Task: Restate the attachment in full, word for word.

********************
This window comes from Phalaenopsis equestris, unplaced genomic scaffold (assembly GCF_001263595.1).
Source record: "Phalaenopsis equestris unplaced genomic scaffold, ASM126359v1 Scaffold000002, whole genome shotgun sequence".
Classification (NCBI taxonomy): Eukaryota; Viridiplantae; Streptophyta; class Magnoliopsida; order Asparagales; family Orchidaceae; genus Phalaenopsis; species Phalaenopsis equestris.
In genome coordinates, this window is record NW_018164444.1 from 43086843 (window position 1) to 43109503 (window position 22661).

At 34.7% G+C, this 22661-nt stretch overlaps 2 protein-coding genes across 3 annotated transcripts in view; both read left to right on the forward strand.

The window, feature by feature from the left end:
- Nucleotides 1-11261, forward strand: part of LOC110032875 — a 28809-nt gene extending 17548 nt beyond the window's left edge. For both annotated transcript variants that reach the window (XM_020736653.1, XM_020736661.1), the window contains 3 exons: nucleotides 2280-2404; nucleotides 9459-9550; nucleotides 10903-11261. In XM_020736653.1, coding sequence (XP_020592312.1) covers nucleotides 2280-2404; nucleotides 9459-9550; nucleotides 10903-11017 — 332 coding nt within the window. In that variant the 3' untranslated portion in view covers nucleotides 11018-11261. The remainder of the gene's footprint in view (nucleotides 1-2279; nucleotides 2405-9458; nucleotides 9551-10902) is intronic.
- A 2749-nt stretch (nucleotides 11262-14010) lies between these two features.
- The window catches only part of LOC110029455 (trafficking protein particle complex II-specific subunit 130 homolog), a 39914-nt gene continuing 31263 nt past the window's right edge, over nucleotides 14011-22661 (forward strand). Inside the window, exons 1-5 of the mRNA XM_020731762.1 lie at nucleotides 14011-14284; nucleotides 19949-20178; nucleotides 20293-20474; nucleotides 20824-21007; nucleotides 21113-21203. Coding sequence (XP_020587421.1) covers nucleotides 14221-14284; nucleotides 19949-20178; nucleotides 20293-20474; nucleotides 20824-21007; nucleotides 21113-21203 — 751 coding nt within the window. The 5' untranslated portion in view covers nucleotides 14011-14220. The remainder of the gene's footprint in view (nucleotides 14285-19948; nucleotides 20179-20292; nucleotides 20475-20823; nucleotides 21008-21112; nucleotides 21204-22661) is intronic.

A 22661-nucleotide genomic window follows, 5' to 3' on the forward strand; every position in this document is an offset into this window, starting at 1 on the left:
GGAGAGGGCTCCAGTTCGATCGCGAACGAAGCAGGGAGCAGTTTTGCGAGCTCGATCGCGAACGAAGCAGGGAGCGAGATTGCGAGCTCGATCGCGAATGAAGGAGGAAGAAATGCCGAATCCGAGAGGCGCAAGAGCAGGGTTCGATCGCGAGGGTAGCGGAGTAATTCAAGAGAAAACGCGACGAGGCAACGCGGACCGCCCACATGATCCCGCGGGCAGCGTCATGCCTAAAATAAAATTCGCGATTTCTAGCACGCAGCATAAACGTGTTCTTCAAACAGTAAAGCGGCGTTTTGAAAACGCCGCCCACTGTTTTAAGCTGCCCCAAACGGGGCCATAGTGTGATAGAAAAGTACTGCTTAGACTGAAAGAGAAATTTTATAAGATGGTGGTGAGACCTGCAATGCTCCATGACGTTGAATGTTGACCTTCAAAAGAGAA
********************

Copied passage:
This window comes from Phalaenopsis equestris, unplaced genomic scaffold (assembly GCF_001263595.1).
Source record: "Phalaenopsis equestris unplaced genomic scaffold, ASM126359v1 Scaffold000002, whole genome shotgun sequence".
Classification (NCBI taxonomy): Eukaryota; Viridiplantae; Streptophyta; class Magnoliopsida; order Asparagales; family Orchidaceae; genus Phalaenopsis; species Phalaenopsis equestris.
In genome coordinates, this window is record NW_018164444.1 from 43086843 (window position 1) to 43109503 (window position 22661).

At 34.7% G+C, this 22661-nt stretch overlaps 2 protein-coding genes across 3 annotated transcripts in view; both read left to right on the forward strand.

The window, feature by feature from the left end:
- Nucleotides 1-11261, forward strand: part of LOC110032875 — a 28809-nt gene extending 17548 nt beyond the window's left edge. For both annotated transcript variants that reach the window (XM_020736653.1, XM_020736661.1), the window contains 3 exons: nucleotides 2280-2404; nucleotides 9459-9550; nucleotides 10903-11261. In XM_020736653.1, coding sequence (XP_020592312.1) covers nucleotides 2280-2404; nucleotides 9459-9550; nucleotides 10903-11017 — 332 coding nt within the window. In that variant the 3' untranslated portion in view covers nucleotides 11018-11261. The remainder of the gene's footprint in view (nucleotides 1-2279; nucleotides 2405-9458; nucleotides 9551-10902) is intronic.
- A 2749-nt stretch (nucleotides 11262-14010) lies between these two features.
- The window catches only part of LOC110029455 (trafficking protein particle complex II-specific subunit 130 homolog), a 39914-nt gene continuing 31263 nt past the window's right edge, over nucleotides 14011-22661 (forward strand). Inside the window, exons 1-5 of the mRNA XM_020731762.1 lie at nucleotides 14011-14284; nucleotides 19949-20178; nucleotides 20293-20474; nucleotides 20824-21007; nucleotides 21113-21203. Coding sequence (XP_020587421.1) covers nucleotides 14221-14284; nucleotides 19949-20178; nucleotides 20293-20474; nucleotides 20824-21007; nucleotides 21113-21203 — 751 coding nt within the window. The 5' untranslated portion in view covers nucleotides 14011-14220. The remainder of the gene's footprint in view (nucleotides 14285-19948; nucleotides 20179-20292; nucleotides 20475-20823; nucleotides 21008-21112; nucleotides 21204-22661) is intronic.

A 22661-nucleotide genomic window follows, 5' to 3' on the forward strand; every position in this document is an offset into this window, starting at 1 on the left:
GGAGAGGGCTCCAGTTCGATCGCGAACGAAGCAGGGAGCAGTTTTGCGAGCTCGATCGCGAACGAAGCAGGGAGCGAGATTGCGAGCTCGATCGCGAATGAAGGAGGAAGAAATGCCGAATCCGAGAGGCGCAAGAGCAGGGTTCGATCGCGAGGGTAGCGGAGTAATTCAAGAGAAAACGCGACGAGGCAACGCGGACCGCCCACATGATCCCGCGGGCAGCGTCATGCCTAAAATAAAATTCGCGATTTCTAGCACGCAGCATAAACGTGTTCTTCAAACAGTAAAGCGGCGTTTTGAAAACGCCGCCCACTGTTTTAAGCTGCCCCAAACGGGGCCATAGTGTGATAGAAAAGTACTGCTTAGACTGAAAGAGAAATTTTATAAGATGGTGGTGAGACCTGCAATGCTCCATGACGTTGAATGTTGACCTTCAAAAGAGAA